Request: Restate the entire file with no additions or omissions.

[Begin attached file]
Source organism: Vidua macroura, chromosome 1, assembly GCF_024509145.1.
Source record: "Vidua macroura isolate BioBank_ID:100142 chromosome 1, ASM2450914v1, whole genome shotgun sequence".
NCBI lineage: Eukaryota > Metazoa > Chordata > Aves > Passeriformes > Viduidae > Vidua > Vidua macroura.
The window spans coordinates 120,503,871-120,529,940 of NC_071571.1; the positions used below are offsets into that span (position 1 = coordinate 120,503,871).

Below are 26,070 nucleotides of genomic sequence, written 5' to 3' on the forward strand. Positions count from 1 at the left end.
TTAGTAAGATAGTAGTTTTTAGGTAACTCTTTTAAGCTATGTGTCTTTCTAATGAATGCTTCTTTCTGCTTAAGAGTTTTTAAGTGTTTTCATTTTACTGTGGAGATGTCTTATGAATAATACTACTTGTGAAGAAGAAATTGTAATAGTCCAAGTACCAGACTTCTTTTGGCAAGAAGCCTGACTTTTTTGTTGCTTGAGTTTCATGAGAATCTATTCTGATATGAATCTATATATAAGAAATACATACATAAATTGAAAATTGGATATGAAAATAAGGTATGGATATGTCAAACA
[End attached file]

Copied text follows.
Source organism: Vidua macroura, chromosome 1, assembly GCF_024509145.1.
Source record: "Vidua macroura isolate BioBank_ID:100142 chromosome 1, ASM2450914v1, whole genome shotgun sequence".
NCBI lineage: Eukaryota > Metazoa > Chordata > Aves > Passeriformes > Viduidae > Vidua > Vidua macroura.
The window spans coordinates 120,503,871-120,529,940 of NC_071571.1; the positions used below are offsets into that span (position 1 = coordinate 120,503,871).

Below are 26,070 nucleotides of genomic sequence, written 5' to 3' on the forward strand. Positions count from 1 at the left end.
TTAGTAAGATAGTAGTTTTTAGGTAACTCTTTTAAGCTATGTGTCTTTCTAATGAATGCTTCTTTCTGCTTAAGAGTTTTTAAGTGTTTTCATTTTACTGTGGAGATGTCTTATGAATAATACTACTTGTGAAGAAGAAATTGTAATAGTCCAAGTACCAGACTTCTTTTGGCAAGAAGCCTGACTTTTTTGTTGCTTGAGTTTCATGAGAATCTATTCTGATATGAATCTATATATAAGAAATACATACATAAATTGAAAATTGGATATGAAAATAAGGTATGGATATGTCAAACA